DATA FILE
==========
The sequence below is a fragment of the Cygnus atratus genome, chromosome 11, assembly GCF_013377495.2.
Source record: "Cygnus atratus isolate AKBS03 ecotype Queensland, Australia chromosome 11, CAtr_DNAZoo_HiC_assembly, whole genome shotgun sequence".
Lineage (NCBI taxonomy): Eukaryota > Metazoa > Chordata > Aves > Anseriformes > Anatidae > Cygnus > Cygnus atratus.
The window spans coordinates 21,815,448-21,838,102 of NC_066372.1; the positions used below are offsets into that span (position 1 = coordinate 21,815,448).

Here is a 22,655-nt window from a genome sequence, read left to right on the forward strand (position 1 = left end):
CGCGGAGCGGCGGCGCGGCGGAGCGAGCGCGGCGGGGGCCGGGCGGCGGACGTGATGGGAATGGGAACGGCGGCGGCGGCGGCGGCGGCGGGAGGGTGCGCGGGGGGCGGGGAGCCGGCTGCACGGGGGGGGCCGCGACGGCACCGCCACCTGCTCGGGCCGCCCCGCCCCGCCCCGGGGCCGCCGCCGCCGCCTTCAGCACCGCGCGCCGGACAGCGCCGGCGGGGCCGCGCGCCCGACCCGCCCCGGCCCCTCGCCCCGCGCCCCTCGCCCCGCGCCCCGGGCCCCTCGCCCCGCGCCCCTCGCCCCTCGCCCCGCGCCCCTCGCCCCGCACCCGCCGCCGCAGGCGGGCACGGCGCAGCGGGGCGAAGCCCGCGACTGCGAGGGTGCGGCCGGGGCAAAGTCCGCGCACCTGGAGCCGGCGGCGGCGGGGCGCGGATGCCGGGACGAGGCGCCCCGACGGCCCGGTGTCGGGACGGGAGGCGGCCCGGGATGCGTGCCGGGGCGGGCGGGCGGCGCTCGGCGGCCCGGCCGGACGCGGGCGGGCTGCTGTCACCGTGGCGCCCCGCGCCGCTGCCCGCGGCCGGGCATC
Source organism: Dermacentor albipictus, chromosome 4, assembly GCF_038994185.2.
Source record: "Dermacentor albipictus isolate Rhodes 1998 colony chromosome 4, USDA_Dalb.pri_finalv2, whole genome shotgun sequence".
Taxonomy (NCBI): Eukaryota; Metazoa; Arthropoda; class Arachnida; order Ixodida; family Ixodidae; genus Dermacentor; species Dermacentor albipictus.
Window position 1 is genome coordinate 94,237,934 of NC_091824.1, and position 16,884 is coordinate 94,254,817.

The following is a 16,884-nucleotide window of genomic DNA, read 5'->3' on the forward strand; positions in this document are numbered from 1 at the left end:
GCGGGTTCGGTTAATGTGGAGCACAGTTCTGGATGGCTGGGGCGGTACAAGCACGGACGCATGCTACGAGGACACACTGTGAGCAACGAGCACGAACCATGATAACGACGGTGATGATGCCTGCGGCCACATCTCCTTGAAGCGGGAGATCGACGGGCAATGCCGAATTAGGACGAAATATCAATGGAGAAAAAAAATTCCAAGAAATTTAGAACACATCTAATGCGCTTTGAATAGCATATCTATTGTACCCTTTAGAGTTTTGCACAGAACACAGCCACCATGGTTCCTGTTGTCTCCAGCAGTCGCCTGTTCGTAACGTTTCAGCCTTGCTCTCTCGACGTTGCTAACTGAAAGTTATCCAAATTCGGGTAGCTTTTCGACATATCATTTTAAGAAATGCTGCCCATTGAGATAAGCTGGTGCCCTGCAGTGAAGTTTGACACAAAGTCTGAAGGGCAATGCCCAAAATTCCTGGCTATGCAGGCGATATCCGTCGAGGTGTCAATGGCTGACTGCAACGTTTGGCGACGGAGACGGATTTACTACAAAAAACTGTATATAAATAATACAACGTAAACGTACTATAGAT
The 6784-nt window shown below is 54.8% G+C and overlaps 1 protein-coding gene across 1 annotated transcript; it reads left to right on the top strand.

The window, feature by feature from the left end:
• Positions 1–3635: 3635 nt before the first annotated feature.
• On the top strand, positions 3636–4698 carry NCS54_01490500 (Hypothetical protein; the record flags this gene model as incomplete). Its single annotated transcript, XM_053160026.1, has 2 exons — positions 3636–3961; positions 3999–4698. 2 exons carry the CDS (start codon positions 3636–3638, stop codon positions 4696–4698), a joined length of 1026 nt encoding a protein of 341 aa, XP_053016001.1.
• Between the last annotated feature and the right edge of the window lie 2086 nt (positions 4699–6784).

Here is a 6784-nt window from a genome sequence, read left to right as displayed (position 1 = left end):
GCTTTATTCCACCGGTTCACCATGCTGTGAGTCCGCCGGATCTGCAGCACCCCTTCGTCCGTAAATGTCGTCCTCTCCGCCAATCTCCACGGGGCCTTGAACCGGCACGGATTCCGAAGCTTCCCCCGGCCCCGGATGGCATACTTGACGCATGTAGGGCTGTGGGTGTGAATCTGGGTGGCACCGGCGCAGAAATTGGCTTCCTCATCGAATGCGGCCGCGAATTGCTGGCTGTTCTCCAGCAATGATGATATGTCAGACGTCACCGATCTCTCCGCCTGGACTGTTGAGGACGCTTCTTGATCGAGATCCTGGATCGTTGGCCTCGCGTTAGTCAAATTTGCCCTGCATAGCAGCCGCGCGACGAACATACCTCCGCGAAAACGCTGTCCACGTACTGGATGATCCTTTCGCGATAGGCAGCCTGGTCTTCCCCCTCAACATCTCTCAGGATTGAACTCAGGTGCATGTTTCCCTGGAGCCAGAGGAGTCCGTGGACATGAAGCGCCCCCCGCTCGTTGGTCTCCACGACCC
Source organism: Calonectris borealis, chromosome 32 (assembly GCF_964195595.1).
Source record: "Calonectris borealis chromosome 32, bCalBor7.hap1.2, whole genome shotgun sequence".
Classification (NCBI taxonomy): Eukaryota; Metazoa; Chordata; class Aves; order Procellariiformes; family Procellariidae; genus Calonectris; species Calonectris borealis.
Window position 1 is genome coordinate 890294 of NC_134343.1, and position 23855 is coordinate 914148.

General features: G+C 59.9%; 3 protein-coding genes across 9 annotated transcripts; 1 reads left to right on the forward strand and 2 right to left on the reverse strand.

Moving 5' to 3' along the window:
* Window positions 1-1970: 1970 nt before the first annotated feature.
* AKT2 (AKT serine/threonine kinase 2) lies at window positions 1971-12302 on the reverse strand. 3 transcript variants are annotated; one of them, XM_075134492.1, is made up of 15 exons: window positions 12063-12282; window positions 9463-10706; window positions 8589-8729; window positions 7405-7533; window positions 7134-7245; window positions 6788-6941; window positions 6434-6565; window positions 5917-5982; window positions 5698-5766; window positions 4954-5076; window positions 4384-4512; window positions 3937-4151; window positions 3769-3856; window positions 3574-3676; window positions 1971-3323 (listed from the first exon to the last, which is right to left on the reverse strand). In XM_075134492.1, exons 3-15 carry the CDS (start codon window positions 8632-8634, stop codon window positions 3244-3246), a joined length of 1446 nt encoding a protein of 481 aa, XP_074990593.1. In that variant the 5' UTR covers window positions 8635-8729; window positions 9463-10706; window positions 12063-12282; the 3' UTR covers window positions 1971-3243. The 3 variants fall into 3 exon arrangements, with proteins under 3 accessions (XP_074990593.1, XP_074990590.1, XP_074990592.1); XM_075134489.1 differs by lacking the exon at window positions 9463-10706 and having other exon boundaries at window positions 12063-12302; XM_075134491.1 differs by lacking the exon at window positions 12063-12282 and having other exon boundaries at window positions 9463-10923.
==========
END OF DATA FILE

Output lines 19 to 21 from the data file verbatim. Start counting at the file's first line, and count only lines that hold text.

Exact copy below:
GCTTTATTCCACCGGTTCACCATGCTGTGAGTCCGCCGGATCTGCAGCACCCCTTCGTCCGTAAATGTCGTCCTCTCCGCCAATCTCCACGGGGCCTTGAACCGGCACGGATTCCGAAGCTTCCCCCGGCCCCGGATGGCATACTTGACGCATGTAGGGCTGTGGGTGTGAATCTGGGTGGCACCGGCGCAGAAATTGGCTTCCTCATCGAATGCGGCCGCGAATTGCTGGCTGTTCTCCAGCAATGATGATATGTCAGACGTCACCGATCTCTCCGCCTGGACTGTTGAGGACGCTTCTTGATCGAGATCCTGGATCGTTGGCCTCGCGTTAGTCAAATTTGCCCTGCATAGCAGCCGCGCGACGAACATACCTCCGCGAAAACGCTGTCCACGTACTGGATGATCCTTTCGCGATAGGCAGCCTGGTCTTCCCCCTCAACATCTCTCAGGATTGAACTCAGGTGCATGTTTCCCTGGAGCCAGAGGAGTCCGTGGACATGAAGCGCCCCCCGCTCGTTGGTCTCCACGACCC
Source organism: Calonectris borealis, chromosome 32 (assembly GCF_964195595.1).
Source record: "Calonectris borealis chromosome 32, bCalBor7.hap1.2, whole genome shotgun sequence".